I Don’t Read Fiction

I don’t read fiction.

There, I said it.

The statistics show I’m not all that different than the average American.

I didn’t say that I don’t read. In fact, at any given moment I’m in the middle of at least one nonfiction book, with several more on deck. Right now I have two unread books in my Kindle library along with six unopened bits of nonfiction book reading of the dead-tree variety.

Why no fiction, Aaron? Why do you hate stories?

I don’t hate made-up stories. I enjoy my stories in other forms. I’ll watch them on Netflix. I’ll read the occasional bit of fiction online. I’ll read the press releases from PETA[1].

I’ve never read any Harry Potter books. I’ve never read the Lord of the Rings. Am I missing something beyond water cooler conversation topics? There’s value in that… but…

Diary of a Part-Time Indian…why would I spend my time on fiction and fantasy when there are lots of “real” nonfiction things that I can learn and study and use? If I get pleasure from reading a book of Scott Adams’ thoughts on the world would I gain more pleasure or have more benefits from reading about a hobbit or a wizard or such?

Maybe. I don’t know.

I mentioned this to my friend Justin earlier this week and within an hour he gifted me the Kindle version of The Absolutely True Diary of a Part-Time Indian.

I have no idea what this book is about, but I trust my friend so I’m going to read it.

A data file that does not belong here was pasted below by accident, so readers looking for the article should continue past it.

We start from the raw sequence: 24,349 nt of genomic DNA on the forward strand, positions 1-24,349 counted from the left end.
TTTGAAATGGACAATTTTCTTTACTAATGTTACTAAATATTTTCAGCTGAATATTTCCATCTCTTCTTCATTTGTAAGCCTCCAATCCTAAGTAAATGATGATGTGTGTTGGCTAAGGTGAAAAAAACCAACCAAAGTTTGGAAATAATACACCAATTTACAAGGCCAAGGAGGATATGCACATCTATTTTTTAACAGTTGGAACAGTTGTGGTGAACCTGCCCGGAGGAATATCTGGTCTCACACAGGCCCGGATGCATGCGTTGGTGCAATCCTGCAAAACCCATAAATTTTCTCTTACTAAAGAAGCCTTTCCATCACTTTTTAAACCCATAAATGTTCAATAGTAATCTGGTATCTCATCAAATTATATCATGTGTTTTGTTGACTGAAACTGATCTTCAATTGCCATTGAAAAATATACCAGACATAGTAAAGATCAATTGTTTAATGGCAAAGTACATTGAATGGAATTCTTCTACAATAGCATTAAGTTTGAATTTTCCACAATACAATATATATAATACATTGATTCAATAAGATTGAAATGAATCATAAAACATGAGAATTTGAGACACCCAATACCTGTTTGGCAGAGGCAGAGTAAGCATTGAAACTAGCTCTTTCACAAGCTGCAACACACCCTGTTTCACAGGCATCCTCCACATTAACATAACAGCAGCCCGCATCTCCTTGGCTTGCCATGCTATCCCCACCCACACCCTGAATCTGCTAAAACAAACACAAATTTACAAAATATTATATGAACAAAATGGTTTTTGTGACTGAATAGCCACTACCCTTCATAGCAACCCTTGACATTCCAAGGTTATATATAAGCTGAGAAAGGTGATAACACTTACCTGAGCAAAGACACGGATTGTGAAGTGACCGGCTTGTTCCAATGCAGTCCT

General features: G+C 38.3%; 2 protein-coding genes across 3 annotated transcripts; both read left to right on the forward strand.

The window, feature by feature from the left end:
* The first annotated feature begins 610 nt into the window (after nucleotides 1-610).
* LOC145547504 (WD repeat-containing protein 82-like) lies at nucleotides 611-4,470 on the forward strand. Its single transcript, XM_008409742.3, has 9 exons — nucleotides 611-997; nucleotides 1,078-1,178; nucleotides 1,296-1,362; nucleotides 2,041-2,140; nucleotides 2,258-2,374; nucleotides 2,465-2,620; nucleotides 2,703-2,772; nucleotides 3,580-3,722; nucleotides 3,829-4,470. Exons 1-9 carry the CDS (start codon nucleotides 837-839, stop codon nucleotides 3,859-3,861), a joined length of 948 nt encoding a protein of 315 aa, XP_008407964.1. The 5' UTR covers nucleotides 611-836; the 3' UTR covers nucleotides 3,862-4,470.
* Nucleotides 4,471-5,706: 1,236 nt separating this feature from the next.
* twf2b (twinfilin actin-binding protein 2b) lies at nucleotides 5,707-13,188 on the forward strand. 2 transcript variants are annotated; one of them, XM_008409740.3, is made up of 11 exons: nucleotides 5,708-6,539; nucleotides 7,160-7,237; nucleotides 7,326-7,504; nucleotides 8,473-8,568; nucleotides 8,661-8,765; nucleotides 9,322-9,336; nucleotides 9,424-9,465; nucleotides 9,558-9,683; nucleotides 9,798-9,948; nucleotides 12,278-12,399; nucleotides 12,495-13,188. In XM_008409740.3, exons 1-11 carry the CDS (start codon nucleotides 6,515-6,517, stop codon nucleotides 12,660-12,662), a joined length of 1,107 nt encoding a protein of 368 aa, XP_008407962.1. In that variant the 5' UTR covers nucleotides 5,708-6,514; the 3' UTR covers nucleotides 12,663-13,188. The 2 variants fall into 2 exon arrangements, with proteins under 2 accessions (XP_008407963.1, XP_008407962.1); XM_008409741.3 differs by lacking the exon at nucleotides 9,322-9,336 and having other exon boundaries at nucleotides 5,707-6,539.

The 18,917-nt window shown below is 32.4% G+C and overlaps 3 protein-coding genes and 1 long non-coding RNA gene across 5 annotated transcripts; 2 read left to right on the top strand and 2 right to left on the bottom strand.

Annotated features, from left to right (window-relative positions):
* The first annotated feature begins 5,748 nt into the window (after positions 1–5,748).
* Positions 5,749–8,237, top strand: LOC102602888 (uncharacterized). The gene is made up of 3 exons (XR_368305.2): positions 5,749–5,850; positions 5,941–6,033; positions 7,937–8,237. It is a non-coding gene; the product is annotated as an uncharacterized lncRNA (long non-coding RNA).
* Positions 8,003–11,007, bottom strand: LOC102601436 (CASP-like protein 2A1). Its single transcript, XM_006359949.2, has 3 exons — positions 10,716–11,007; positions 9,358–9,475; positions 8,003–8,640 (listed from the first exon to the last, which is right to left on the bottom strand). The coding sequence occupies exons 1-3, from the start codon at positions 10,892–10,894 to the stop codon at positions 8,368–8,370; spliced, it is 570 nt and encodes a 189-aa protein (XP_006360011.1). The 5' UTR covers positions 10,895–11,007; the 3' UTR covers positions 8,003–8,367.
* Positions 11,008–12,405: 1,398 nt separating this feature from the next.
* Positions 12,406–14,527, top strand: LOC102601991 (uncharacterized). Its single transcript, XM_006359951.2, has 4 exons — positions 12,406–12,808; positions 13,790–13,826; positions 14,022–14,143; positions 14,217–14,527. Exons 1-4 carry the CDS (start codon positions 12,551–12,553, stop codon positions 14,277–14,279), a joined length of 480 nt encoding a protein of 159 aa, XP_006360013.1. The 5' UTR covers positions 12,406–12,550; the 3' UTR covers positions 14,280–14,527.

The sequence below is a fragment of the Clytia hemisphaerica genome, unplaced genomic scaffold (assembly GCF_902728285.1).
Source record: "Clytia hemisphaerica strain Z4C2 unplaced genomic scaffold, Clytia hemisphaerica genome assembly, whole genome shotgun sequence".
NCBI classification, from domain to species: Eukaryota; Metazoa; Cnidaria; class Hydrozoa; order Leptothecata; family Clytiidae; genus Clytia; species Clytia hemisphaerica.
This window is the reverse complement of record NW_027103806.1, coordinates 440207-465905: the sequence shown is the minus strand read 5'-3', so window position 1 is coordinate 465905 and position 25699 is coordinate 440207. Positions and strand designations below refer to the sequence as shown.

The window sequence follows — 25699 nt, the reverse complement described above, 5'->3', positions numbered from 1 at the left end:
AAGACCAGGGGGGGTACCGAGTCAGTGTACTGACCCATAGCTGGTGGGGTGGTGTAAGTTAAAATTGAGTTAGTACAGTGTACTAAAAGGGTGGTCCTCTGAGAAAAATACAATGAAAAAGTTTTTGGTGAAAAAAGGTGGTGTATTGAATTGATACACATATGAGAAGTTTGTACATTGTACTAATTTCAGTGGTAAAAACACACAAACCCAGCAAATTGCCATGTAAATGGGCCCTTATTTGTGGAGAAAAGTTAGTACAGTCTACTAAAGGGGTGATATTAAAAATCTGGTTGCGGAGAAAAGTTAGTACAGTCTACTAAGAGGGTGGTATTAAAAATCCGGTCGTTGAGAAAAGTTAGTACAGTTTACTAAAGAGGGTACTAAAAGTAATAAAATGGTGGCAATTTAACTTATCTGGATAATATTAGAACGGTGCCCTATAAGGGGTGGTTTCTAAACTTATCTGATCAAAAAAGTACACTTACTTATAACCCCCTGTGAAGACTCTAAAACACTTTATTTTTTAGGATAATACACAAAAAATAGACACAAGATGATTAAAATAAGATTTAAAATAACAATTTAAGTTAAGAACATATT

Will it lead to reading more fiction? Maybe. I’m totally okay with either a yes or a no answer to this question. But I’m pretty sure that my nonfiction world makes me some sort of aberration among my normal circles.

Is that so wrong?


  1. Sorry, easy target. But seriously, WTF?  ↩

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Comments

  1. Justin says

    Admitting you have a problem is the first step towards recovery. :)

    In all seriousness, I won’t bother with the usual reasons people give for reading fiction (entertainment, art for art’s sake, etc.). Like you mentioned, if you get more enjoyment out of other forms of recreational activity, it’s hard to justify allocating a portion of the finite amount of time you have available as a hard-workin’ family man to something you don’t like as much.

    I will, though, mention here the scientific argument for it: that recent studies have shown that reading fiction can improve brain function and increase empathy (see http://www.psychologytoday.com/blog/the-athletes-way/201401/reading-fiction-improves-brain-connectivity-and-function ). If true, then maybe there’s a pragmatic argument for it… that reading fiction will make you more productive/creative at the other things in your life.

  2. Robert Wagner says

    The world of fiction is more than Harry Hobbits and the Hungry Potter Games. And while those stories might be what’s most popular around the water cooler, I submit that maybe trying fiction that appeals a bit more to your real-life interests might be a bit more enjoyable – certainly more relaxing and potentially enriching than your average Netflix session anyway.

    Nothing against Netflix of course.

  3. jason. says

    the last two times I read fiction, I was severely disappointed by the movie. and nobody wants to ruin a mediocre film.

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